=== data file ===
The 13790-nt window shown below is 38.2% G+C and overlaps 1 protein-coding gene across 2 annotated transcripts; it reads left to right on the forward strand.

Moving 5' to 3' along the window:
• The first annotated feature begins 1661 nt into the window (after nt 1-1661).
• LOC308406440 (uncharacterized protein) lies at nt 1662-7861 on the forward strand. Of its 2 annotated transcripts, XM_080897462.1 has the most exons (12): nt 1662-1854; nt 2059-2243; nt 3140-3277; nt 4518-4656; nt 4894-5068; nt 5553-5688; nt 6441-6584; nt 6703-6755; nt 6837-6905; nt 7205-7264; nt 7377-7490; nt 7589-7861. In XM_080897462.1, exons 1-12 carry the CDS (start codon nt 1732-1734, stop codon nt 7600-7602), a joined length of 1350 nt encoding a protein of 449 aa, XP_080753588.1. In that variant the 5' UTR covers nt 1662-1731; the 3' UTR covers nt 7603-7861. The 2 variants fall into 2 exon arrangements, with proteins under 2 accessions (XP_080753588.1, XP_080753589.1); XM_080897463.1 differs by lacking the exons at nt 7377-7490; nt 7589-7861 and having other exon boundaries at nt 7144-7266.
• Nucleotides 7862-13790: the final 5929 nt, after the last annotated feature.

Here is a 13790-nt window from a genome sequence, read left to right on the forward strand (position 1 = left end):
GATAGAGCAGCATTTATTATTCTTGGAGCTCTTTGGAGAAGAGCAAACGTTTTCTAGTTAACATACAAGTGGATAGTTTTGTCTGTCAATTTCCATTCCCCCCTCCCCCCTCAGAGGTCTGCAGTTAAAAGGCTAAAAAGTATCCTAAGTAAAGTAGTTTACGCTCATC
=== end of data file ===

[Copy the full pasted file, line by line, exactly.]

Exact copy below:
The 13790-nt window shown below is 38.2% G+C and overlaps 1 protein-coding gene across 2 annotated transcripts; it reads left to right on the forward strand.

Moving 5' to 3' along the window:
• The first annotated feature begins 1661 nt into the window (after nt 1-1661).
• LOC308406440 (uncharacterized protein) lies at nt 1662-7861 on the forward strand. Of its 2 annotated transcripts, XM_080897462.1 has the most exons (12): nt 1662-1854; nt 2059-2243; nt 3140-3277; nt 4518-4656; nt 4894-5068; nt 5553-5688; nt 6441-6584; nt 6703-6755; nt 6837-6905; nt 7205-7264; nt 7377-7490; nt 7589-7861. In XM_080897462.1, exons 1-12 carry the CDS (start codon nt 1732-1734, stop codon nt 7600-7602), a joined length of 1350 nt encoding a protein of 449 aa, XP_080753588.1. In that variant the 5' UTR covers nt 1662-1731; the 3' UTR covers nt 7603-7861. The 2 variants fall into 2 exon arrangements, with proteins under 2 accessions (XP_080753588.1, XP_080753589.1); XM_080897463.1 differs by lacking the exons at nt 7377-7490; nt 7589-7861 and having other exon boundaries at nt 7144-7266.
• Nucleotides 7862-13790: the final 5929 nt, after the last annotated feature.

Here is a 13790-nt window from a genome sequence, read left to right on the forward strand (position 1 = left end):
GATAGAGCAGCATTTATTATTCTTGGAGCTCTTTGGAGAAGAGCAAACGTTTTCTAGTTAACATACAAGTGGATAGTTTTGTCTGTCAATTTCCATTCCCCCCTCCCCCCTCAGAGGTCTGCAGTTAAAAGGCTAAAAAGTATCCTAAGTAAAGTAGTTTACGCTCATC